We perfect the art of age cheat­ing

African Independent - - SPORT - THOMAS

AFORTNIGHT AGO, African foot­ball lead­ers and stake­hold­ers gath­ered in Moroc­can cap­i­tal Ra­bat to map out the fu­ture of the game on the con­ti­nent.

There were far-reach­ing de­ci­sions made to im­prove the game, and even though a few pro­pos­als were ridicu­lous, the ma­jor­ity of the de­ci­sions, it is hoped, will ad­vance the progress of the game.

But a crit­i­cal as­pect of the game was ne­glected – age cheat­ing. No­body both­ered to ad­dress this thorny is­sue which if not stamped out, could be the down­fall of the African game.

We are in­formed that play­ers are sub­jected to the vaunted MRI scan which uses pow­er­ful mag­netic and ra­dio waves to cre­ate pic­tures that can de­tect through the bones if a player is above 17.

I have al­ways won­dered why some play­ers from par­tic­u­larly west Africa looked sus­pi­ciously older and we were in­formed that they had passed the MRI scan and by def­i­ni­tion, were within the al­lo­cated age.

A South African doc­tor con­firmed how­ever, that sev­eral of their col­leagues ad­mit­ted dur­ing a CAF med­i­cal sem­i­nar in Cairo last year that the MRI scan was not re­li­able and re­sults could not be con­sid­ered con­clu­sive.

He said they were tasked with con­duct­ing fur­ther tests and re­search to try to find a fool­proof way of de­ter­min­ing the ages of play­ers in Africa.

Sto­ries of age ma­nip­u­la­tion in youth tour­na­ments abound in Africa, and last year Congo were ex­pelled from the U-17 Afcon tour­na­ment af­ter they were dis­cov­ered to have fielded a 22-year old in their elim­i­na­tion of Tan­za­nia.

Last year, Zam­bia were thrown out of the Cosafa U-17 tour­na­ment in Mau­ri­tius

French news­pa­pers Le Parisien and Nice Matin were quick to an­nounce that Monaco had de­nied the re­port, but in the cloak-and-dag­ger cli­mate of ru­mour and in­nu­endo that char­ac­terises foot­ball’s trans­fer oper­a­tions, the lat­est twist re­vived spec­u­la­tion sur­round­ing the fu­ture of Europe’s most el­i­gi­ble young star.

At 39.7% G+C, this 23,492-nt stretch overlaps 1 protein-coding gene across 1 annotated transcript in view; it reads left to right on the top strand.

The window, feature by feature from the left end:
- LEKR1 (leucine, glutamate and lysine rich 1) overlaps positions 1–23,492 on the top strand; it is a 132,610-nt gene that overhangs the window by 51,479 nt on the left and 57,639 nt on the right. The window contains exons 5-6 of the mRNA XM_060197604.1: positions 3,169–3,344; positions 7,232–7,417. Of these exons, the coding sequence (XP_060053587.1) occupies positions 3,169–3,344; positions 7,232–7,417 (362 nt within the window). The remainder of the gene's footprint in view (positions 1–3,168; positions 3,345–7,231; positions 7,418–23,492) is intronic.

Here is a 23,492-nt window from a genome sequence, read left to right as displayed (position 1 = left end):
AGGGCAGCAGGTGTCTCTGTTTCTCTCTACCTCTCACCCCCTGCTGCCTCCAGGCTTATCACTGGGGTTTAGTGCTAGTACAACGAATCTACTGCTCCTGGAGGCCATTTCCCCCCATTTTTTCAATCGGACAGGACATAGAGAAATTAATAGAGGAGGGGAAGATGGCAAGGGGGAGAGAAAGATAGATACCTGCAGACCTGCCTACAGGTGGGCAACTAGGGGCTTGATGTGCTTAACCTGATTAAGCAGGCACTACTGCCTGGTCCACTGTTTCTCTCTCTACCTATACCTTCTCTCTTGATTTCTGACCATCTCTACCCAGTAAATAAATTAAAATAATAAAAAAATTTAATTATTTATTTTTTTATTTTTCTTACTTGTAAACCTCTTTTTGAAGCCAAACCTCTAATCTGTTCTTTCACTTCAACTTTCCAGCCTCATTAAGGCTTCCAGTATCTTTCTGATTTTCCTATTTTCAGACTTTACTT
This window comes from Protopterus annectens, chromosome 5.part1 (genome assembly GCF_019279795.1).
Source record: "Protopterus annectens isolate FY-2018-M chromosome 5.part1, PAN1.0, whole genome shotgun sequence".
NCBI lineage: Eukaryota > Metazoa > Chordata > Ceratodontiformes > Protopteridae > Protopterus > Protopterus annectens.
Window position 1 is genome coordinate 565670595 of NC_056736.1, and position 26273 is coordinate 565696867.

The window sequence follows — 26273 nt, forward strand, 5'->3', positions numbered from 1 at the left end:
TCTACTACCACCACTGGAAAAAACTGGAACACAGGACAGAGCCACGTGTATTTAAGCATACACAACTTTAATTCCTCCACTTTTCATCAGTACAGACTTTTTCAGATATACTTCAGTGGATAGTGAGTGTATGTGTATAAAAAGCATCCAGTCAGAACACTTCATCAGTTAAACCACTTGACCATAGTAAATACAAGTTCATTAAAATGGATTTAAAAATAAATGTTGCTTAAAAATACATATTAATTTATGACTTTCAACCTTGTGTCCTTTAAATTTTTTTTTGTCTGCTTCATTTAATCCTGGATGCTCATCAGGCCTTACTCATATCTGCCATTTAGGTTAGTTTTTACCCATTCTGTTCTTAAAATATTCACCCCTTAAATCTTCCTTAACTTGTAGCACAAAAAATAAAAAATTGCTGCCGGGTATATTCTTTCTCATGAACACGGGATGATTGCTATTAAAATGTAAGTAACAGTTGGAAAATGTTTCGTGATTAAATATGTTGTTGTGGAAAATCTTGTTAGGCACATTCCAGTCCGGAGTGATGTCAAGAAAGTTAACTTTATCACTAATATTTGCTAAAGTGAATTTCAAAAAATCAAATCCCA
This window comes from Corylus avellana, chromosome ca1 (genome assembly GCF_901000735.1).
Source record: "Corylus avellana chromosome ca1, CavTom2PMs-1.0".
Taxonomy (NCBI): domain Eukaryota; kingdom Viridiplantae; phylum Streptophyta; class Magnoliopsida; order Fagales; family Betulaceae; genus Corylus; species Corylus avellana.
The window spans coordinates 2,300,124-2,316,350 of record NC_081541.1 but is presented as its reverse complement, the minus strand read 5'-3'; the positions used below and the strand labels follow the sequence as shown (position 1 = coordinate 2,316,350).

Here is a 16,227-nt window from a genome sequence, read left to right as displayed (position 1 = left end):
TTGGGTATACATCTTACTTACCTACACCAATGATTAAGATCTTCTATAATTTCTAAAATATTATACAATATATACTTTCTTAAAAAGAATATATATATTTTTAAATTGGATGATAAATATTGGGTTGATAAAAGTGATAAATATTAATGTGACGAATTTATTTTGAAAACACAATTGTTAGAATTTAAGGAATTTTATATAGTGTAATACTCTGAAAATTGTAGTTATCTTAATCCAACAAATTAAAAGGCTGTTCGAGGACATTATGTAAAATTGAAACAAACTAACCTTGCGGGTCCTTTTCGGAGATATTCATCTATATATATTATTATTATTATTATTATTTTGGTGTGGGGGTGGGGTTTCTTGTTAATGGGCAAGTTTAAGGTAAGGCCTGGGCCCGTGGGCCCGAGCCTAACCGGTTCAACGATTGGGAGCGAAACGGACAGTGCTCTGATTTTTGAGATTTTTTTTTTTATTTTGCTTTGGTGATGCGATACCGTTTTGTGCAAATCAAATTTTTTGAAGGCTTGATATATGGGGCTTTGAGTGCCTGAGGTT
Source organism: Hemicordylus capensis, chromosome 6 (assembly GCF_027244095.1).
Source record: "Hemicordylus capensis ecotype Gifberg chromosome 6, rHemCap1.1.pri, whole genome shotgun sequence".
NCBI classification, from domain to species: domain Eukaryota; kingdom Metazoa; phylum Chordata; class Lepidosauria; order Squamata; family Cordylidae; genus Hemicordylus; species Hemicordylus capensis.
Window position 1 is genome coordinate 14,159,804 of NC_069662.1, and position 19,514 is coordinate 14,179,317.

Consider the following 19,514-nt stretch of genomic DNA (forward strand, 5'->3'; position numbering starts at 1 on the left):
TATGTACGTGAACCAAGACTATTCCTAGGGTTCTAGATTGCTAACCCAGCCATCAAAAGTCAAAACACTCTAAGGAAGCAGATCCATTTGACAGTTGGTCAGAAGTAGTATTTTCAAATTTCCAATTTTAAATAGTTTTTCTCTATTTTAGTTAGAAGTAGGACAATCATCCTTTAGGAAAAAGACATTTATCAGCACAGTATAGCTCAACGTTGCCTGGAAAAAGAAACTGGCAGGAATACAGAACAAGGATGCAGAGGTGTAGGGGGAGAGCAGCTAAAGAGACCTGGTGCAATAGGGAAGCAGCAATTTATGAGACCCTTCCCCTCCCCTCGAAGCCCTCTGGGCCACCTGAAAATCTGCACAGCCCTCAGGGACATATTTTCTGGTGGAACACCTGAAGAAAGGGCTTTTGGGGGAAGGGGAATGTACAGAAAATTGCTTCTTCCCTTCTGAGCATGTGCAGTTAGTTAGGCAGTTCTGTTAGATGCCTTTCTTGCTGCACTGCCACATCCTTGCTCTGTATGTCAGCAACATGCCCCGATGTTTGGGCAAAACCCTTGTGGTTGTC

Only the ru­mour mill sur­round­ing Ney­mar and the mas­sive sums in­volved have come close to eclips­ing the buzz gen­er­ated by Mbappe in re­cent weeks. af­ter they fielded Nick Mulilo and Ben­jamin Phiri, who, de­spite pro­duc­ing MRI re­sults in­di­cat­ing they were within the age cat­e­gory, were in fact over 20.

This week, Zim­babwe coach Moses Chunga ques­tioned the ages of some of their op­po­nents. He claimed the Zam­bian and Malaw­ian lads couldn’t be 15 or 16 as their phys­i­cal devel­op­ment de­fied this.

Con­tro­versy con­tin­ued to swirl around Zam­bia and a me­dia re­port said that one Muma Mumba was ac­tu­ally born on June 2, 1997 and ac­tu­ally play for a pro­fes­sional club in Zam­bia.

Poor Cosafa CEO Sue Destombes tried to in­ves­ti­gate the mat­ter but the said player’s birth cer­tifi­cate and MRI re­sults in­di­cated he was el­i­gi­ble.

Ney­mar, Barcelona’s 25-year-old Brazil­ian su­per­star, is at the cen­tre of fren­zied spec­u­la­tion link­ing him to Paris Saint-Ger­main for a world record €222 mil­lion, the price of his buy­out clause.

The like­li­hood of that deal looks to have re­ceded in the past few days as the Mbappe move took cen­tre stage. And if it goes through, Real will have com­pleted a ma­jor coup by snatch­ing one of the most cov­eted young play­ers in foot­ball from un­der the noses of

top Euro­pean clubs in­clud­ing PSG and Premier League giants in­clud­ing Man­ches­ter City.

Real are look­ing to fill the void left by Al­varo Mo­rata, who joined Chelsea last Fri­day in a deal re­ported to be worth up to €80 mil­lion.

Madrid coach Zine­dine Zi­dane, asked about Mbappe last week, said Real were short of one at­tacker af­ter Mo­rata’s de­par­ture but chose his words care­fully. “I am not say­ing we are lack­ing a cen­tre-for­ward but we are


CHAOS: In­jured vic­tims of a stam­pede at Demba Diop Sta­dium in Dakar, Sene­gal, on July 15, which killed eight peo­ple when a wall col­lapsed af­ter fight­ing started be­tween fans.

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